Quantitative microbial risk assessment for spray irrigation of dairy manure based on an empirical fate and transport model
Environmental Health Perspectives
- Tucker R Burch, Susan K. Spencer, Joel Stokdyk, Burney A Kieke, Rebecca A Larson, Aaron Firnstahl, Ana M Rule, and Mark A. Borchardt
BACKGROUND: Spray irrigation for land-applying livestock manure is increasing in the United States as farms become larger and economies of scale make manure irrigation aﬀordable. Human health risks from exposure to zoonotic pathogens aerosolized during manure irrigation are not well understood.
OBJECTIVES: We aimed to a) estimate human health risks due to aerosolized zoonotic pathogens downwind of spray-irrigated dairy manure; and b) determine which factors (e.g., distance, weather conditions) have the greatest inﬂuence on risk estimates.
METHODS: We sampled downwind air concentrations of manure-borne fecal indicators and zoonotic pathogens during 21 full-scale dairy manure irri- gation events at three farms. We ﬁt these data to hierarchical empirical models and used model outputs in a quantitative microbial risk assessment (QMRA) to estimate risk [probability of acute gastrointestinal illness (AGI)] for individuals exposed to spray-irrigated dairy manure containing Campylobacter jejuni, enterohemorrhagic Escherichia coli (EHEC), or Salmonella spp.
RESULTS: Median risk estimates from Monte Carlo simulations ranged from 10−5 to 10−2 and decreased with distance from the source. Risk estimates for Salmonella or EHEC-related AGI were most sensitive to the assumed level of pathogen prevalence in dairy manure, while risk estimates for C. jejuni were not sensitive to any single variable. Airborne microbe concentrations were negatively associated with distance and positively associated with wind speed, both of which were retained in models as a signiﬁcant predictor more often than relative humidity, solar irradiation, or temperature.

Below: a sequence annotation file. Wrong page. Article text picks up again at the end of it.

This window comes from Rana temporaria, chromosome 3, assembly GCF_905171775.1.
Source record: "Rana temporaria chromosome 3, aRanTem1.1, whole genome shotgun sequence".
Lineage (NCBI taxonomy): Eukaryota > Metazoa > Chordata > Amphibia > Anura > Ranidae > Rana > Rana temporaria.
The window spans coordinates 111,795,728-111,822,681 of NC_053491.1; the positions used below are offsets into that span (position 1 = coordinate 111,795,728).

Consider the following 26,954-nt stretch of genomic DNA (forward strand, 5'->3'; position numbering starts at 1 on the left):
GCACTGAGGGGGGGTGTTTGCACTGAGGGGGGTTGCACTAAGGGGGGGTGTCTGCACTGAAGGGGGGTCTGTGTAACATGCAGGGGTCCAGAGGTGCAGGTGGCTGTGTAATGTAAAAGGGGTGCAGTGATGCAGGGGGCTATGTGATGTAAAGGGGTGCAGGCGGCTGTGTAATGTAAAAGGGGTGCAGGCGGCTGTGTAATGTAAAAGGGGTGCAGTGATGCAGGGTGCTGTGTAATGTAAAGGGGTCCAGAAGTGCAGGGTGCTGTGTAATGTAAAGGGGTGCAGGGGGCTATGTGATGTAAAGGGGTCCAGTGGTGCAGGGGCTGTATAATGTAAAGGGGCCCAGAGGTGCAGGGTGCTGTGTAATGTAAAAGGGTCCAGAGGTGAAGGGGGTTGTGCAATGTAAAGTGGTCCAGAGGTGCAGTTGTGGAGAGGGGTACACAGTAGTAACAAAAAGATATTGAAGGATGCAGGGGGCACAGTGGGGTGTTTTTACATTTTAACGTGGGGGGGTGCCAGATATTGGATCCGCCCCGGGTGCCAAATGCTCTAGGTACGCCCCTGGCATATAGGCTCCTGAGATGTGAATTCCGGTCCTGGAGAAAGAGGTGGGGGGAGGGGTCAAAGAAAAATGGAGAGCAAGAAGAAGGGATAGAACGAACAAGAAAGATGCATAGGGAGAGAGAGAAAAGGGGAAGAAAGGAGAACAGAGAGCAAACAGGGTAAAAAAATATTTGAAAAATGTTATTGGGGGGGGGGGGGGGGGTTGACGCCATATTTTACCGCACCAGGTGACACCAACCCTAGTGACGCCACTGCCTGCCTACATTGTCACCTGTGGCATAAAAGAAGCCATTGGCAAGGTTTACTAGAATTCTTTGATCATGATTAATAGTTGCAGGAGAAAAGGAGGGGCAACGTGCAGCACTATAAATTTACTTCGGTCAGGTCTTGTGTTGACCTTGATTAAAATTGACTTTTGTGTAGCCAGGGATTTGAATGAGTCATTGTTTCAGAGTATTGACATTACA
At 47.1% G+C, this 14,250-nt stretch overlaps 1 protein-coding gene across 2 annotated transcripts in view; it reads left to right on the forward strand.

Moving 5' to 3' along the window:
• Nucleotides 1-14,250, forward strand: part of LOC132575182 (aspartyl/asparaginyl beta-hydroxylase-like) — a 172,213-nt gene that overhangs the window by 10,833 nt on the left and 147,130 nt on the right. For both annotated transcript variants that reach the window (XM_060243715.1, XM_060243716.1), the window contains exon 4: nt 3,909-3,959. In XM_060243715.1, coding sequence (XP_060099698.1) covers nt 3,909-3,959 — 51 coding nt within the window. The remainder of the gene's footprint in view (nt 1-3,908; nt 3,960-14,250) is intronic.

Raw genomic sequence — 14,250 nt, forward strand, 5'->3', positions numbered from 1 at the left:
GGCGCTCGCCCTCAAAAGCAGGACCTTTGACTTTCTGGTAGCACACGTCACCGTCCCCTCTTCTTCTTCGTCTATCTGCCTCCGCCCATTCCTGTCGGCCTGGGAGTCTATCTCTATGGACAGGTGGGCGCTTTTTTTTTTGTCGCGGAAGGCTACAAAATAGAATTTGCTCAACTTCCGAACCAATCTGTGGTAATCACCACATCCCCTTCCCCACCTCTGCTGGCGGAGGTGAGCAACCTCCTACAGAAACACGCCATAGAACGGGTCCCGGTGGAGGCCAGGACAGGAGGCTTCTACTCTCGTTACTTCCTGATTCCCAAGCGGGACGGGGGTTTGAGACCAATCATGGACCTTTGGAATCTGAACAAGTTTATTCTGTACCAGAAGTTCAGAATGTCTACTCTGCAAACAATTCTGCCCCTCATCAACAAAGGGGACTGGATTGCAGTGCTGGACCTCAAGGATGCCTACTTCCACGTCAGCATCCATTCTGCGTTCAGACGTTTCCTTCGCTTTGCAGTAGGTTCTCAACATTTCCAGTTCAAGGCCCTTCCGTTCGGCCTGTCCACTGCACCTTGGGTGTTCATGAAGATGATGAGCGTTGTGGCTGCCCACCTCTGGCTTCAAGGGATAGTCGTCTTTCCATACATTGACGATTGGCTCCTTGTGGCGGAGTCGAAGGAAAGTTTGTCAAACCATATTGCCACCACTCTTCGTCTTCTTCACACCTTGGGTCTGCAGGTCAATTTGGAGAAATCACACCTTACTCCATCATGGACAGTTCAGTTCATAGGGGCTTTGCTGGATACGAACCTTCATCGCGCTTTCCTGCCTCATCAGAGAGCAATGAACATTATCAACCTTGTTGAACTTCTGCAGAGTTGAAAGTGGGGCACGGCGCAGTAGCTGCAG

CONCLUSIONS: Our model-based estimates suggest that reducing pathogen prevalence and concentration in source manure would reduce the risk of AGI from exposure to manure irrigation, and that increasing the distance from irrigated manure (i.e., setbacks) and limiting irrigation to times of low wind speed may also reduce risk.
Additional publication details
- Publication type:
- Publication Subtype:
- Journal Article
- Quantitative microbial risk assessment for spray irrigation of dairy manure based on an empirical fate and transport model
- Series title:
- Environmental Health Perspectives
- Year Published:
- U.S. Department of Health and Human Services
- Contributing office(s):
- Wisconsin Water Science Center
- Article 087009; 11 p.
- First page:
- Last page:
- United States